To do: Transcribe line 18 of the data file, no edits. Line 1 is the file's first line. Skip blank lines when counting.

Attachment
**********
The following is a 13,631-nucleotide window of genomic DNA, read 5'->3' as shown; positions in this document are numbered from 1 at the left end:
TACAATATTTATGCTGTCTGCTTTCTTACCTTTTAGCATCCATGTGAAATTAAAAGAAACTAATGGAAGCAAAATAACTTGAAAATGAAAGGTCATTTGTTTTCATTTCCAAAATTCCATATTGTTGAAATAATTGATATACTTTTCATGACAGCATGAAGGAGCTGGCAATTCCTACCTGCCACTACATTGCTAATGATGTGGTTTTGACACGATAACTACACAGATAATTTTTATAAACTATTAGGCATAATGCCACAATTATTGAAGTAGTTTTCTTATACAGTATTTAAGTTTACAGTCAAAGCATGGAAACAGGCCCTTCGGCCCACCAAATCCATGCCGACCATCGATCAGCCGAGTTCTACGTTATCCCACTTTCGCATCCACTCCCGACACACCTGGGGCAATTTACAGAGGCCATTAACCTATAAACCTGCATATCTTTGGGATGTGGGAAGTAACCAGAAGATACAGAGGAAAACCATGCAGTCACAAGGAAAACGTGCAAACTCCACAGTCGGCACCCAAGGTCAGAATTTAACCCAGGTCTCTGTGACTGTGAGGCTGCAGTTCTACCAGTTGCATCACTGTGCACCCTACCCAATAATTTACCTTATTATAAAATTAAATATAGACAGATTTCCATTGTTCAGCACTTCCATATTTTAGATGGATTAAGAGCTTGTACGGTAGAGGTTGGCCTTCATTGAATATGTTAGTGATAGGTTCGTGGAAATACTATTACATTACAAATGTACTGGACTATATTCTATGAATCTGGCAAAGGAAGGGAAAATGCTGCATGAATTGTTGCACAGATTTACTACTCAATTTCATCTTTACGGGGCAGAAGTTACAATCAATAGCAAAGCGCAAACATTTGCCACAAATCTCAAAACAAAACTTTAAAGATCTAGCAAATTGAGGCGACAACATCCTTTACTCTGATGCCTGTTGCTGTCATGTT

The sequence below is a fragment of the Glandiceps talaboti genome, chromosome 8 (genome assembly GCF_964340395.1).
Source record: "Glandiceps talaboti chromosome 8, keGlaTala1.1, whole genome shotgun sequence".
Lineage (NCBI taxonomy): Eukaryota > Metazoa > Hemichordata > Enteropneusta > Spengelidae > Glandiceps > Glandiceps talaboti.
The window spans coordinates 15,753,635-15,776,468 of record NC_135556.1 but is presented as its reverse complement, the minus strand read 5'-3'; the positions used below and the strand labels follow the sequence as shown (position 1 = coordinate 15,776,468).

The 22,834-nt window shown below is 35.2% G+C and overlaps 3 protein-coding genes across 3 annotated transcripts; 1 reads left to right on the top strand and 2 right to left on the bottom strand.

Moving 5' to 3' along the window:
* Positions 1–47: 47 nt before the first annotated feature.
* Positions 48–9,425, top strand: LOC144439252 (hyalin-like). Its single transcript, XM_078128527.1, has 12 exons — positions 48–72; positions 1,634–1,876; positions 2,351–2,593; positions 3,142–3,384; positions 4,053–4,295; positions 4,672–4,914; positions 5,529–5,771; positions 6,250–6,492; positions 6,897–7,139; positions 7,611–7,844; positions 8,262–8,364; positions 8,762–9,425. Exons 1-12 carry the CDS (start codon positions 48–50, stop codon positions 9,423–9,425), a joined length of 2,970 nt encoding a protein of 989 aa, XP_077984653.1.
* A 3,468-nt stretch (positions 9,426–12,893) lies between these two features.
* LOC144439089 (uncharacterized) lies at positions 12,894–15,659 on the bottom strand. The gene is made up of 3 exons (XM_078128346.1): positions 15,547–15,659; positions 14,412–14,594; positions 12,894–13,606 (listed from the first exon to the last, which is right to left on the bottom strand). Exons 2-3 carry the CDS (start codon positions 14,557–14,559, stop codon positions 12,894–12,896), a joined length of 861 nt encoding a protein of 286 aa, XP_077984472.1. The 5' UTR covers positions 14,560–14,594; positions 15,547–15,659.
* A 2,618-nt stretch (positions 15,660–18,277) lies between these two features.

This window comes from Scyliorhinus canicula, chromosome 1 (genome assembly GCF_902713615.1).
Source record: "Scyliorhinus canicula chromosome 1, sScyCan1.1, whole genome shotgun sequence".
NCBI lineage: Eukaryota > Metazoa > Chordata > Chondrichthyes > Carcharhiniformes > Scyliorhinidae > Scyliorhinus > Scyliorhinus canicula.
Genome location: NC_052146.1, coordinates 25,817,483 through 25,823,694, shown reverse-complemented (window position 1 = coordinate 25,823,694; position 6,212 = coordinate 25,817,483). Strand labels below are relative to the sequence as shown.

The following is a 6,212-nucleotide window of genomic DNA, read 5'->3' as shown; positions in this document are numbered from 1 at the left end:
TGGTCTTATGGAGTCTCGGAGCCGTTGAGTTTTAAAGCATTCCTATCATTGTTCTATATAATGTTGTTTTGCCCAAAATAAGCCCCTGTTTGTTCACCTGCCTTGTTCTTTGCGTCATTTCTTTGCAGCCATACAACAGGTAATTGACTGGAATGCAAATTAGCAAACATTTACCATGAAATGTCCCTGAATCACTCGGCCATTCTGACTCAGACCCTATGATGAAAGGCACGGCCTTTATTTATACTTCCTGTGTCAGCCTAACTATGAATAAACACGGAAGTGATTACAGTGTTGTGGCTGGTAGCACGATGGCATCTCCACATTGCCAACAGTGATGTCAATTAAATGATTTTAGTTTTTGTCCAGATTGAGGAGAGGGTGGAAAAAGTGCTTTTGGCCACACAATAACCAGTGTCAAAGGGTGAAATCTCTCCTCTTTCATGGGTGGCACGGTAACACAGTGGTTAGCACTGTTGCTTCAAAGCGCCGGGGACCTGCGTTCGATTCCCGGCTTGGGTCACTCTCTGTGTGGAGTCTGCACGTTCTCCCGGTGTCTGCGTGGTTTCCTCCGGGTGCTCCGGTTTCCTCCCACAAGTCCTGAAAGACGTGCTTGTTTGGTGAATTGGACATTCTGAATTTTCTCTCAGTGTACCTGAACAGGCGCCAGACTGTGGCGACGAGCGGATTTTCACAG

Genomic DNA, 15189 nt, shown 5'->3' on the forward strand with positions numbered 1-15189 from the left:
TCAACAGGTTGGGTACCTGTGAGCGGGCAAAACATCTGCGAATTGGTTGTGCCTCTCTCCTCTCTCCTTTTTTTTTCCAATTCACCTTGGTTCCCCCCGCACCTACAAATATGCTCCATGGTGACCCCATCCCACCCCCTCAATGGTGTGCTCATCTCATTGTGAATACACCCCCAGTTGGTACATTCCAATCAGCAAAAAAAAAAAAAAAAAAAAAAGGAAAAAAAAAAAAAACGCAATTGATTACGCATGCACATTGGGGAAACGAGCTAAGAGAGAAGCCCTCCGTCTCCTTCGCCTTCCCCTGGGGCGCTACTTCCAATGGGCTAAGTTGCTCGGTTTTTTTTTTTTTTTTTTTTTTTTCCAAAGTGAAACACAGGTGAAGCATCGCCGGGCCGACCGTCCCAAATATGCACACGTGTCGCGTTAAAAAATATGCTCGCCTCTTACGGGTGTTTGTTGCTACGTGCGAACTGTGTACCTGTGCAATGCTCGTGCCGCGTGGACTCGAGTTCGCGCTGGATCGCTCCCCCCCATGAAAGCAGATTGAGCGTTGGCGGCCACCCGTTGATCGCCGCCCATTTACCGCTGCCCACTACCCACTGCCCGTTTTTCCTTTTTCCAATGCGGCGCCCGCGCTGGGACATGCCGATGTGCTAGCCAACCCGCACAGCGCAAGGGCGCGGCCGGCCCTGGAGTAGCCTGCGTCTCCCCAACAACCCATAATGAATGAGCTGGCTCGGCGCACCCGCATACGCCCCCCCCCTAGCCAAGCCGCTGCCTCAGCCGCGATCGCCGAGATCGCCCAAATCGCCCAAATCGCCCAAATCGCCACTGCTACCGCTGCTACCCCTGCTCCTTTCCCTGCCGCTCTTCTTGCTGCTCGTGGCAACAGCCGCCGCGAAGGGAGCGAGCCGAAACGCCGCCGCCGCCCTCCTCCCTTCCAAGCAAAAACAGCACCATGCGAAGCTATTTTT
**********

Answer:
The following is a 6,212-nucleotide window of genomic DNA, read 5'->3' as shown; positions in this document are numbered from 1 at the left end: